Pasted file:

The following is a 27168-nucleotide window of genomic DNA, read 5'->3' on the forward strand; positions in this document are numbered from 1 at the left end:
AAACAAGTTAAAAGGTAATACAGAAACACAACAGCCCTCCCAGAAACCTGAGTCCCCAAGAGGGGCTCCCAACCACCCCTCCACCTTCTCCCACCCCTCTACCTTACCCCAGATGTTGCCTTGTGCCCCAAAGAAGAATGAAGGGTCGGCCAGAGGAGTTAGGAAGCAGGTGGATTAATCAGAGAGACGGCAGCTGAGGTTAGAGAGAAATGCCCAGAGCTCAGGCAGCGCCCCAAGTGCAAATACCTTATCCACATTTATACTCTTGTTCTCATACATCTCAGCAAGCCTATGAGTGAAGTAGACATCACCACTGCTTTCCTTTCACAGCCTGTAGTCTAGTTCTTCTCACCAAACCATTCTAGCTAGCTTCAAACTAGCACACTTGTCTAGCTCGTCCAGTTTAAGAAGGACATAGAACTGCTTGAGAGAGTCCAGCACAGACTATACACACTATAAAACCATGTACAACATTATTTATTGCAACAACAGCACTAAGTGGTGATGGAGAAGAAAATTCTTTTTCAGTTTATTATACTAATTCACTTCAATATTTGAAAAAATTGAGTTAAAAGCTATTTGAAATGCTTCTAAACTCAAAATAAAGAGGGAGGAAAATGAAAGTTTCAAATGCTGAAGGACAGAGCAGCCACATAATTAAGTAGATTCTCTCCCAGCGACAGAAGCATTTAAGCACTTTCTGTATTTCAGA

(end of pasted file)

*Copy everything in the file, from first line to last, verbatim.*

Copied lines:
The following is a 27168-nucleotide window of genomic DNA, read 5'->3' on the forward strand; positions in this document are numbered from 1 at the left end:
AAACAAGTTAAAAGGTAATACAGAAACACAACAGCCCTCCCAGAAACCTGAGTCCCCAAGAGGGGCTCCCAACCACCCCTCCACCTTCTCCCACCCCTCTACCTTACCCCAGATGTTGCCTTGTGCCCCAAAGAAGAATGAAGGGTCGGCCAGAGGAGTTAGGAAGCAGGTGGATTAATCAGAGAGACGGCAGCTGAGGTTAGAGAGAAATGCCCAGAGCTCAGGCAGCGCCCCAAGTGCAAATACCTTATCCACATTTATACTCTTGTTCTCATACATCTCAGCAAGCCTATGAGTGAAGTAGACATCACCACTGCTTTCCTTTCACAGCCTGTAGTCTAGTTCTTCTCACCAAACCATTCTAGCTAGCTTCAAACTAGCACACTTGTCTAGCTCGTCCAGTTTAAGAAGGACATAGAACTGCTTGAGAGAGTCCAGCACAGACTATACACACTATAAAACCATGTACAACATTATTTATTGCAACAACAGCACTAAGTGGTGATGGAGAAGAAAATTCTTTTTCAGTTTATTATACTAATTCACTTCAATATTTGAAAAAATTGAGTTAAAAGCTATTTGAAATGCTTCTAAACTCAAAATAAAGAGGGAGGAAAATGAAAGTTTCAAATGCTGAAGGACAGAGCAGCCACATAATTAAGTAGATTCTCTCCCAGCGACAGAAGCATTTAAGCACTTTCTGTATTTCAGA